Hailing it as the "first new mechanism of action in decades" to treat major depressive disorder (MDD), specifically treatment-resistant depression, Johnson & Johnson's Janssen unit disclosed the FDA's approval of Spravato (esketamine), a drug that works on the N-methyl-D-aspartate (NMDA) receptor. While a win for Janssen, the agency's nod might portend even better for other NMDA-targeting drugs that can be administered without all of Spravato's restrictions.

Formulated as a nasal spray designed for quick absorption by the lining of the nasal passages and into the bloodstream, Spravato is indicated for use in conjunction with an oral antidepressant and will be available only for self-administration under direct observation of a health care provider, who will then go on to observe the patient for at least two hours, on the lookout for treatment-emergent sedation, dissociation and blood pressure changes. Those rigorous criteria, included in the drug's risk valuation and mitigation strategy (REMS), are intended to mitigate the potential psychological manifestations of esketamine, including sedation, dissociation, hallucinations and suicidal thoughts, as well as to prevent the potential for abuse and misuse of the drug.

All patients also will be enrolled in the Spravato REMS registry, aimed at further characterizing risks of serious adverse outcomes.

It was the REMS, at least in part, that resolved many of the concerns raised during last month's joint meeting of the Psychopharmacologic Drugs Advisory Committee and Drug Safety and Risk Management Advisory Committee, which ultimately voted in Janssen's favor. (See BioWorld, Feb. 13, 2019.)

Esketamine, which received FDA breakthrough therapy designation, was tested in multiple trials, including four phase II studies and five phase III studies. The phase III experiments included two short-term, double-blind, placebo-controlled studies in adults under the age of 65; one short-term, double-blind, placebo-controlled, flexible-dose study in geriatric patients, 65 and older; one randomized withdrawal design study; and one-term, open-label safety trial. Patients in all of those studies had failed at least two prior antidepressant trials and, at study entry, had more severe symptoms on average than patients entering antidepressant trials for previously approved drugs.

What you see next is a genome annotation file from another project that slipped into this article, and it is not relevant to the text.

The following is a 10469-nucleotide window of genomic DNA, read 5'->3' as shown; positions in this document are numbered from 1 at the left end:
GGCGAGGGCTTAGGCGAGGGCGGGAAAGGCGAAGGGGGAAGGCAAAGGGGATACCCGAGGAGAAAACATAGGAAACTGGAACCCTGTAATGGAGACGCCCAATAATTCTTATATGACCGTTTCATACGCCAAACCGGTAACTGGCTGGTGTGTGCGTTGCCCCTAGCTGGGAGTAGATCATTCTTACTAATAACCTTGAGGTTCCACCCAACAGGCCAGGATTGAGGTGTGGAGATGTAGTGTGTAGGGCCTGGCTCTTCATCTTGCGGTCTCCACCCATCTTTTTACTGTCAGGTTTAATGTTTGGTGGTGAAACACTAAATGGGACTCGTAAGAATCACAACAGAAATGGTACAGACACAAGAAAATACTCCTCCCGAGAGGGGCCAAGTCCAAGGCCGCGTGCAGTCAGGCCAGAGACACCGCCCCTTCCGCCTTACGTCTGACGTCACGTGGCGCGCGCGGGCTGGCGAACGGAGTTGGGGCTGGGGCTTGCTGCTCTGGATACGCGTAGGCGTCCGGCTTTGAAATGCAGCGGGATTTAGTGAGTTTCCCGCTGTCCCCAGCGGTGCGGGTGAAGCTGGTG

According to Janssen, the wholesale acquisition cost of Spravato is $590 to $885 per treatment session, based on whether a patient is treated with the 56-mg or 84-mg dose kit. Costs per patient also will vary on how many treatment sessions are needed, which can differ from patient to patient. During the one-month induction phase, costs could range from $4,720 to $6,785. Patients who respond to treatment will go on to the maintenance phase, which involves weekly or biweekly treatments, resulting in a monthly cost ranging from $2,360 to $3,540. Those amounts do not include administration or observation costs associated with treatment.

Spravato's price is generally comparable with other specialty mental health drugs and is not reflective of mandatory discounts or negotiated rebates that may be paid to government and commercial insurers, Janssen said.

While analysts note that Spravato will certainly have a role in treatment-resistant depression – a not-insubstantial market given that an estimated one-third of MDD patients have not responded adequately to at least two different antidepressant regimens – its approval also signals good news for other drugs advancing rapidly in the space. (See BioWorld, Feb. 14, 2019.)

Those include rapastinel from Allergan plc, for which phase III data in MDD are expected in the first half of this year. Also targeting the NMDA pathway, rapastinel is an injectable candidate, but its route of administration might not be a deterrent vs. Spravato given the latter's strict monitoring requirements, according to an expert cited by Piper Jaffray analysts in a Feb. 25 note to investors.

Earlier in development is Vistagen Inc.'s AV-101, an NMDA receptor GlyB antagonist designed to inhibit NMDA receptor function rather than blocking it. It is in an ongoing phase II trial dubbed ELEVATE to test the adjunctive use in MDD patients with inadequate response to standard antidepressant therapy with either an FDA-approved SSRI or SNRI.

Axsome Therapeutics Inc. is advancing ASX-05, an oral candidate that combines dextromethorphan, a combination with NMDA receptor antagonist, sigma-1 receptor agonist and serotonin/norepinephrine transporter inhibitor, with bupropion. Earlier this year, the drug met the primary endpoint in the Ascend phase II trial in MDD.

Biohaven Pharmaceutical Holding Co. Ltd. also has plans in MDD with its NMDA receptor antagonist, BHV-500, an oral prodrug of lanicemine.